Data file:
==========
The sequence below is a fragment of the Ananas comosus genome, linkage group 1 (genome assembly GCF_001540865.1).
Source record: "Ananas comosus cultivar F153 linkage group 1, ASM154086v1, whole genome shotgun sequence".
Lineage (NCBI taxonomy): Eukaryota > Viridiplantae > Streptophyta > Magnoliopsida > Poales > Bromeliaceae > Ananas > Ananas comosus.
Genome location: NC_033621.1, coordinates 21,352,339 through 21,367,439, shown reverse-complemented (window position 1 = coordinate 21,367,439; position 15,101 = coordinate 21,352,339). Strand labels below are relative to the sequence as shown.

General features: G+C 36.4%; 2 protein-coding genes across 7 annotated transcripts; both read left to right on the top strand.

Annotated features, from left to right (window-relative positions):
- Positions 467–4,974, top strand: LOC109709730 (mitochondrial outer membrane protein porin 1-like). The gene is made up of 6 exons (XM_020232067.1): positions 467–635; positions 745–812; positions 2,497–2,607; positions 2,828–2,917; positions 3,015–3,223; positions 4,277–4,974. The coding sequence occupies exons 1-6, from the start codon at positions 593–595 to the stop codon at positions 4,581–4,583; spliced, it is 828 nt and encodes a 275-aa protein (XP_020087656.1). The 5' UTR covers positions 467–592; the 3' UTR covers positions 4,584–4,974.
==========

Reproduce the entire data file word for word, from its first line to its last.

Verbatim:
The sequence below is a fragment of the Ananas comosus genome, linkage group 1 (genome assembly GCF_001540865.1).
Source record: "Ananas comosus cultivar F153 linkage group 1, ASM154086v1, whole genome shotgun sequence".
Lineage (NCBI taxonomy): Eukaryota > Viridiplantae > Streptophyta > Magnoliopsida > Poales > Bromeliaceae > Ananas > Ananas comosus.
Genome location: NC_033621.1, coordinates 21,352,339 through 21,367,439, shown reverse-complemented (window position 1 = coordinate 21,367,439; position 15,101 = coordinate 21,352,339). Strand labels below are relative to the sequence as shown.

General features: G+C 36.4%; 2 protein-coding genes across 7 annotated transcripts; both read left to right on the top strand.

Annotated features, from left to right (window-relative positions):
- Positions 467–4,974, top strand: LOC109709730 (mitochondrial outer membrane protein porin 1-like). The gene is made up of 6 exons (XM_020232067.1): positions 467–635; positions 745–812; positions 2,497–2,607; positions 2,828–2,917; positions 3,015–3,223; positions 4,277–4,974. The coding sequence occupies exons 1-6, from the start codon at positions 593–595 to the stop codon at positions 4,581–4,583; spliced, it is 828 nt and encodes a 275-aa protein (XP_020087656.1). The 5' UTR covers positions 467–592; the 3' UTR covers positions 4,584–4,974.